“The plant grows out and creates a plant about this big,” says one gardener, holding his arms out in a hula-hoop-sized ring. He’s in rapt conversation with a small-scale organic farmer over a variety of tomatillo called Aunt Molly’s Ground Cherry. Excitedly, he explains how he pulls the husk away to reveal a pineapple-flavored fruit. The plants produced so much fruit he didn’t know what to do with it all, except make preserves.

“I’ll take a couple and try them out,” says the farmer. She takes a few seeds out of the bag and drops them into a paper envelope.

All around, swappers are placing seeds in the old junk-mail return envelopes provided on the floor. Minnie Miller’s Pole Bean goes into a Capital One credit-application envelope; “Ianto’s Parsnip” tumbles into an envelope printed with “Season’s Greetings.” The gardeners ask each other practical questions. 

“Ethiopian Lentil? What’s the likelihood that an Ethiopian lentil will grow in the Willamette Valley?” 

“Does anyone know about this edible lupin?” 

“Can you grow lavender from seed? I usually start it from cuttings.”

A woman picks up a bag of seed that looks like tiny pearls of gunpowder. She tries to read the label buried inside, then asks, “What is this?”

The seed is from an Andean grain called Hartman’s Giant Amaranth, an heirloom variety developed in the 1970s by a farmer named Hartman in Jacksonville, Oregon. The plant isn’t widely grown in the United States, but just half a cup of the grain provides about 25 percent of a person’s daily protein — much higher than most other commercially available grains. This particular amaranth seed was grown on one of the oldest organic farms in Oregon: River’s Turn Farm.

Taylor (whose last name has been withheld at his request) lives out on River’s Turn Farm, outside the small town of Coburg. Taylor rents an apartment and helps maintain a kinship garden (a garden where similar species are planted in close proximity to each other) with more than 250 species of plants crowding into an eighth of an acre. He is also involved in the farm’s seed-saving efforts. The conservation operation is housed in a small heated shed that is constantly under attack by a gaggle of hungry geese and free-range chickens.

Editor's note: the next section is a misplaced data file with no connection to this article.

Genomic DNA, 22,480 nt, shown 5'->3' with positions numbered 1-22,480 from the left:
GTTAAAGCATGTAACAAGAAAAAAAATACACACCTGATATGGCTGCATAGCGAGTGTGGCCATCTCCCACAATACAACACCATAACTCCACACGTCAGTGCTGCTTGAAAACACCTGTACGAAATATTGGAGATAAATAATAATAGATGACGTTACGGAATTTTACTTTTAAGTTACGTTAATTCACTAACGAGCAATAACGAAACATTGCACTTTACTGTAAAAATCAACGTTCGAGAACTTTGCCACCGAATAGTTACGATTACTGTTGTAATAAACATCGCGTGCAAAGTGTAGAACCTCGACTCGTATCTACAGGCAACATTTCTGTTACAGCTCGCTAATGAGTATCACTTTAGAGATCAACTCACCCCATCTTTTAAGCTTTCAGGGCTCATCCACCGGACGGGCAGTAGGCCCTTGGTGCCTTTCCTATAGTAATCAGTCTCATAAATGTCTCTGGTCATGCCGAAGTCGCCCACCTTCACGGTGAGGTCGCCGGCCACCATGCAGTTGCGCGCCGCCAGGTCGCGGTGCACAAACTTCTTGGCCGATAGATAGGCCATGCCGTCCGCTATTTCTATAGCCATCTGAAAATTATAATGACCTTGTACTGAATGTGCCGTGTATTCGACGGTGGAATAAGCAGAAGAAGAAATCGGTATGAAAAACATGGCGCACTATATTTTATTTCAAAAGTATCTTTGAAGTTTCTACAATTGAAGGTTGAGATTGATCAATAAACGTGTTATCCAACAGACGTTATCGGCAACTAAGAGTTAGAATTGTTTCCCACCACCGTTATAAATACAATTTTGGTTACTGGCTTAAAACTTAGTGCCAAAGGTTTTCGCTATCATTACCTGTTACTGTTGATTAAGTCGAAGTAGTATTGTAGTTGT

Inside the shed is a 12-foot aisle skirted by drying racks. Wire mesh stretches taut over wooden frames full of Painted Mountain corncobs. Below the mesh, fans blow slightly heated air up through the corn, slowly drying the kernels. After a few days, the cobs are brittle to the touch, and the kernels fall away with a flick of a thumb. Some of the seed has already been bagged, sorted roughly by color. Next year, this seed will be used to replant the fields at River’s Turn.

[%image circleofcorn credit="Photo: Mary Hensley" caption="Painted Mountain corncobs" float=right size=small]

Taylor’s studio apartment, not much more than a cozy storage shed, is full of seeds that he has collected during the past season. There are four 48-quart Coleman coolers full of baggies of seed. On shelves near the ceiling lie three antique hard-sided suitcases, also filled with seed. Taylor takes down one of the suitcases and opens the sticky latches.

“We store the seeds by family,” he says. “These are Cucurbits (gourds). That cooler is full of grasses. That suitcase has miscellaneous seed.” Taylor has millions of seeds stored away. “The ideal way to store seed is the exact opposite of the conditions you want to grow the seed: dry and dark.”

Outside, walking between rows of Painted Mountain corn, Taylor disappears from the chin down. Only his dark eyes and a tousled nest of matching hair protrude above the stalks. Taylor is nearly six feet tall; commercial corn would normally reach well over his head. 

He walks up to a stalk that’s beginning to brown and, with a flip of his wrist, pops off an ear of corn. He holds it up and demonstrates a trick he uses with the school groups that tour the farm each year. 

“I’ll break off a stalk of corn and hold it up and ask the kids what color they think the corn is. They all yell out ‘Yellow!’ Then I peel back the husk.” Taylor demonstrates, revealing the corn inside. It’s black. It’s so dark, the kernels almost shine. 

The kids, he says, are amazed. Most have never seen non-commercial corn. Taylor then lets the kids loose in the rows. And they rush to find what gifts grow in the garden. 

p(bio). Jes Burns is a radio host, producer, writer, and gardener who lives with two sassy chickens in a yellow house in Eugene, Oregon. A version of this story originally appeared in Etude.